At least three disabled people’s organisations (DPOs) plan to submit evidence to a major inquiry to draw its attention to how some newspapers are stirring up hostility towards disabled people.
The Leveson Inquiry was set up to examine the role of the press and the police in the wake of the News of the World phone-hacking scandal, with the first part of the inquiry examining the culture practices and ethics of the media.
Disabled activists have repeatedly criticised newspapers like the Daily Mail for publishing offensive, disablist and inaccurate stories about disability benefits, particularly incapacity benefit, employment and support allowance and disability living allowance.
Now the UK Disabled People’s Council (UKDPC), Inclusion London and the Disability Hate Crime Network (DHCN) are all set to submit evidence to the inquiry.
Jaspal Dhani, chief executive of UKDPC, said: “Now the media are under the spotlight it is a fantastic opportunity for us to raise our concerns about how they are portraying disabled people.”
He said there was strong anecdotal evidence that disabled people were facing an increase in targeted hostility and hate crime as a result of stories that have been published in newspapers such as the Daily Mail.
He said: “When you look at the hostility and verbal abuse about people being ‘workshy’ and ‘scroungers’, where would people get those messages from?
“I think it is pretty safe to assume that a lot of those messages arise from certain sections of the press. Those kinds of messages have to influence people’s thinking.”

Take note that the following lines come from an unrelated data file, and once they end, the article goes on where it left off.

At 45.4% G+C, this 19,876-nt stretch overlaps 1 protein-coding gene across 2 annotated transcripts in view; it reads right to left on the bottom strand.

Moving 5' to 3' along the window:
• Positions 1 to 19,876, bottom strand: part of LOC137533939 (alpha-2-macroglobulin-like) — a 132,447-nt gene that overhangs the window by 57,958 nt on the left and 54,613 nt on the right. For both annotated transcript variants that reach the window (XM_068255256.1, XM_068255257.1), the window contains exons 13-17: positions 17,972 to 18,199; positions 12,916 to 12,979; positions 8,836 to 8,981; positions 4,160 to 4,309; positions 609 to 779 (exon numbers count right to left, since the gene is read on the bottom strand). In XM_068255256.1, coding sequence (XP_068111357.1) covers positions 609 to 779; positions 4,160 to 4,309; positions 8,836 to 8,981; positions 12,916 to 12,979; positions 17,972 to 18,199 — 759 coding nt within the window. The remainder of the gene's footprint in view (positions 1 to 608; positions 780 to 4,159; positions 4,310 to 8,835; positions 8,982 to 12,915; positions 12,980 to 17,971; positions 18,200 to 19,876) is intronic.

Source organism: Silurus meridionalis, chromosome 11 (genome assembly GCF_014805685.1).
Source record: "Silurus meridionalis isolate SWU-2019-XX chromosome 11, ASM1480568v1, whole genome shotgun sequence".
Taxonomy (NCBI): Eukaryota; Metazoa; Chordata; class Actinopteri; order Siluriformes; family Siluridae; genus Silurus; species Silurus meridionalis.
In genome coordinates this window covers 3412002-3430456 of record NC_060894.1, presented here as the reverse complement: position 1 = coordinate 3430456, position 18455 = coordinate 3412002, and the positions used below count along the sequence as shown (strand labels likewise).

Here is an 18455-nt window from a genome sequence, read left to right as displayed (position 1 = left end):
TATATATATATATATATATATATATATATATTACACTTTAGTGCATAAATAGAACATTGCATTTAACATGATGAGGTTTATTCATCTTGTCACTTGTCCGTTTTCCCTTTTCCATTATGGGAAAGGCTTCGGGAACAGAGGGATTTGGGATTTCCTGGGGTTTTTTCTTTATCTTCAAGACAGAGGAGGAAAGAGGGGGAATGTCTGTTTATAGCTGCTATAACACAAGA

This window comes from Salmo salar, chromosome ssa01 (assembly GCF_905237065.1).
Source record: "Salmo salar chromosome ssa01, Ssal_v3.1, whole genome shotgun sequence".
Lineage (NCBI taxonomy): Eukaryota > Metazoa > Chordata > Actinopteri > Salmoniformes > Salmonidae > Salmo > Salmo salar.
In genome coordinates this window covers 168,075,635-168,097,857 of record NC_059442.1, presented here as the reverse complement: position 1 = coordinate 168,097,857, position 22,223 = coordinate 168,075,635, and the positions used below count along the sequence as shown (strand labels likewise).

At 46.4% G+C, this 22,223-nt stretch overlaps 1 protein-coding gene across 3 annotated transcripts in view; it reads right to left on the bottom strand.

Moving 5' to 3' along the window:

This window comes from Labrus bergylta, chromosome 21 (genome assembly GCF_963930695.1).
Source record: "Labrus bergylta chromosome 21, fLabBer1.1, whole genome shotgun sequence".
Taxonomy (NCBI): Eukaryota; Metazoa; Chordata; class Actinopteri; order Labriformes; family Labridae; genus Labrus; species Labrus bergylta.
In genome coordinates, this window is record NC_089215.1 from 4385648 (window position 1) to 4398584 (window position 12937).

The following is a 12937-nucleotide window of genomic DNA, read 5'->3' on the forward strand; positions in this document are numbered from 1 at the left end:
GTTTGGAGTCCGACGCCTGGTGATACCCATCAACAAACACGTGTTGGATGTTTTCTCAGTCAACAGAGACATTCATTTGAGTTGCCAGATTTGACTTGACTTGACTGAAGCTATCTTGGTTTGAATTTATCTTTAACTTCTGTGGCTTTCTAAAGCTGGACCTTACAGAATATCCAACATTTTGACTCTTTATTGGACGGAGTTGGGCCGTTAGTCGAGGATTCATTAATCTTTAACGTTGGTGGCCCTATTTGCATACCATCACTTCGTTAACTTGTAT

UKDPC is hoping other DPOs will contact it with newspaper stories they have found inaccurate, hostile and offensive.
Tracey Lazard, chief executive of Inclusion London, said she hoped to submit joint evidence to the inquiry, alongside other campaigning organisations.
The evidence is likely to draw the inquiry’s attention to the government’s failure to counter “outrageous, inaccurate and hostile reporting” by some newspapers, and how some Department for Work and Pensions press releases appear to have contributed to those stories.
Lazard said there was a clear link between the press coverage and a rise in hostility, and added: “When we meet disabled people they are saying that the climate is significantly worse, they are far more fearful of how they are perceived.”
Stephen Brookes, a coordinator of DHCN, which also plans to submit evidence to the inquiry, said: “We have continually been told that the language that has been used about disabled people is demeaning and damaging, and it is a continual drip-feed of harassment.”
He said it was clear that some of the hostility facing disabled people “has originated through the papers”.
DPOs can email scans of newspaper articles or internet links to [email protected] or send them by post to Jaspal Dhani, UKDPC, Stratford Advice Arcade, 107-109 The Grove, Stratford, London E15 1HP.
24 November 2011